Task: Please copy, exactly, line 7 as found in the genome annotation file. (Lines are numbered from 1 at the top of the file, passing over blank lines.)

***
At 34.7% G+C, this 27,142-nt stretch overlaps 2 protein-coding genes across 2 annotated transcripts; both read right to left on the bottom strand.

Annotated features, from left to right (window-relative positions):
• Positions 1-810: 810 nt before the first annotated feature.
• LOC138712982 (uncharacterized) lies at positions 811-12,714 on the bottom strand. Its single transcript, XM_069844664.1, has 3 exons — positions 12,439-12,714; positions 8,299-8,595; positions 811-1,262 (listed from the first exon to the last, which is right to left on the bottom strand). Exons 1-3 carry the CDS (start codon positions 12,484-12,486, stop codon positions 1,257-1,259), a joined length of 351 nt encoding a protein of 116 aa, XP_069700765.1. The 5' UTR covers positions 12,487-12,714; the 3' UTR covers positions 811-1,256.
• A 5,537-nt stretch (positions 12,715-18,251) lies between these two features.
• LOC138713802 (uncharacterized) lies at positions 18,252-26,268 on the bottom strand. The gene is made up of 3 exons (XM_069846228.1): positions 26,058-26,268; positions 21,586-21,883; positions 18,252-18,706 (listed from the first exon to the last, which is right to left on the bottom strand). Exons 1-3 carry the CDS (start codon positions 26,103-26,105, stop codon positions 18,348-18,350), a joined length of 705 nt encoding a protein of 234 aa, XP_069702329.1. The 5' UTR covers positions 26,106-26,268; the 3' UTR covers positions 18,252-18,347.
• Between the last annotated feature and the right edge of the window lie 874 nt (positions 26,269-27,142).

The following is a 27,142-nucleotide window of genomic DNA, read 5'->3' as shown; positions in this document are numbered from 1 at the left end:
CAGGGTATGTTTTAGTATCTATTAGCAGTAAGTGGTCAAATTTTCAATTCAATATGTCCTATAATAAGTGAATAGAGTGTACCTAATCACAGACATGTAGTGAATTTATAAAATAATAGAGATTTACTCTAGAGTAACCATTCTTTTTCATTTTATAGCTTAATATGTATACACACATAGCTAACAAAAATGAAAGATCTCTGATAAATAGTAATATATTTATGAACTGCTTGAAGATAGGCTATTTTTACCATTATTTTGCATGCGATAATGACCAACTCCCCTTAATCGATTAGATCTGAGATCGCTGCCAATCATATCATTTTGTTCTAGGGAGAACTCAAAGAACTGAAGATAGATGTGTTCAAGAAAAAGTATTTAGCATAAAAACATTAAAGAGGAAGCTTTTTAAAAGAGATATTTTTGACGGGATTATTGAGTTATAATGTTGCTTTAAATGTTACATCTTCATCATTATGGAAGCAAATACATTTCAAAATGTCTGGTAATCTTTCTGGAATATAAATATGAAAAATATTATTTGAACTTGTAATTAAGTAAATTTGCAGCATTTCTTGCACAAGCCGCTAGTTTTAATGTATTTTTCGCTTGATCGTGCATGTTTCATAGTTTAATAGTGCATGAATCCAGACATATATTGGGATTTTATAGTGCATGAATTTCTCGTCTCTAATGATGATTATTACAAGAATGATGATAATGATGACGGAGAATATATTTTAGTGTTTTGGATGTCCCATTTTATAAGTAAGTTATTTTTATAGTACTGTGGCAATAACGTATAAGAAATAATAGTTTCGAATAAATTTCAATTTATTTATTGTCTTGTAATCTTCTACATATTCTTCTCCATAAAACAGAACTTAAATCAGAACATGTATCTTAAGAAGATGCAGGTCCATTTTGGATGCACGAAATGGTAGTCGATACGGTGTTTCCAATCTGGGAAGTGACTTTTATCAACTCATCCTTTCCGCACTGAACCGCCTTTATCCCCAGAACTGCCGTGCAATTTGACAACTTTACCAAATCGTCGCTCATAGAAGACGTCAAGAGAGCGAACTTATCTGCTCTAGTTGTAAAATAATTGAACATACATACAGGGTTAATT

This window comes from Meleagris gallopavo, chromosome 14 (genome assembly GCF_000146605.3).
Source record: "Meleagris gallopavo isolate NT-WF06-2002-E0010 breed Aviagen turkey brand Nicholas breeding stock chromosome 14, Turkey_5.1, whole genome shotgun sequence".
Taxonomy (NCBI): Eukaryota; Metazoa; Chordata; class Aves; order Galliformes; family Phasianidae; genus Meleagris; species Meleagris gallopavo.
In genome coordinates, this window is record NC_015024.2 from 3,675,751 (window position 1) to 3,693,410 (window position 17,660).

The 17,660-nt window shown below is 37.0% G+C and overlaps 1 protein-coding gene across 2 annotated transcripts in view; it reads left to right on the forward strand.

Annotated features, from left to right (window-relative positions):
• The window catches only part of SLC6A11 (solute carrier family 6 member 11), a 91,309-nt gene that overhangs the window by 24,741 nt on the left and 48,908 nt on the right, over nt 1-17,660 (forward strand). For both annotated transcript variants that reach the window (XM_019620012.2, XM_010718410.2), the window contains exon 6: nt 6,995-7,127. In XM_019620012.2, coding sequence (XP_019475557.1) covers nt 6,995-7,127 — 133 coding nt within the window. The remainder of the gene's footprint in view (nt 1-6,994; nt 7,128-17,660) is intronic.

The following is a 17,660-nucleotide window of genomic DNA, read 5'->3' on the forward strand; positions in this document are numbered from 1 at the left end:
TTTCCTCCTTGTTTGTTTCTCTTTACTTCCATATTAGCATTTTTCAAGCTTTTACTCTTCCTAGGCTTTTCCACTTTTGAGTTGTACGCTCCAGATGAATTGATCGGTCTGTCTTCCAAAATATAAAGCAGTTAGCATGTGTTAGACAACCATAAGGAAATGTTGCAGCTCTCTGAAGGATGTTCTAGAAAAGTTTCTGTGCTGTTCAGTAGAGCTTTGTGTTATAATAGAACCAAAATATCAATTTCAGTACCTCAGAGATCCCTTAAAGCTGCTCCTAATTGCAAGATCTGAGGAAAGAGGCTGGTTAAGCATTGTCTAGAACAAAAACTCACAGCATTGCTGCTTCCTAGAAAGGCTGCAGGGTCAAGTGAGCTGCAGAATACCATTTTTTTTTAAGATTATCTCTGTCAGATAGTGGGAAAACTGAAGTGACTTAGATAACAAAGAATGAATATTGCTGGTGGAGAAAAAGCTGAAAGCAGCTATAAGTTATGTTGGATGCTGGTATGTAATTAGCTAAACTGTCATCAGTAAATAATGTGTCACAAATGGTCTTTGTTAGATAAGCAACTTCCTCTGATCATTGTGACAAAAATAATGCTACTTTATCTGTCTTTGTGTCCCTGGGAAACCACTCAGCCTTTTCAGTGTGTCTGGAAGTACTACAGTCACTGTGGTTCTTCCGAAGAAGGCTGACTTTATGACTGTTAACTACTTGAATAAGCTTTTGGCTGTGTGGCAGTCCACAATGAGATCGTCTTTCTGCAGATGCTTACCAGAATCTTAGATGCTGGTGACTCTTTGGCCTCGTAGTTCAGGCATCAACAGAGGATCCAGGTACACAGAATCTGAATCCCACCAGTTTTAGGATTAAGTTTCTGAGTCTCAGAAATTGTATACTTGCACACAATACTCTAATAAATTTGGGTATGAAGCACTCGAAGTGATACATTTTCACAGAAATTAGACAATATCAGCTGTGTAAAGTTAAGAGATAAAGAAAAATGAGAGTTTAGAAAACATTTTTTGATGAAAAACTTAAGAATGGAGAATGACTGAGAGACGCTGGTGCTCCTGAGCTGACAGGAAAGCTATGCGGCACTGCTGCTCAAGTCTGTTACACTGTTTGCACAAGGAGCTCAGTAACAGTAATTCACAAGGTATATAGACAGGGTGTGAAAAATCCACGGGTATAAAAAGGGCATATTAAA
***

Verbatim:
• Between the last annotated feature and the right edge of the window lie 874 nt (positions 26,269-27,142).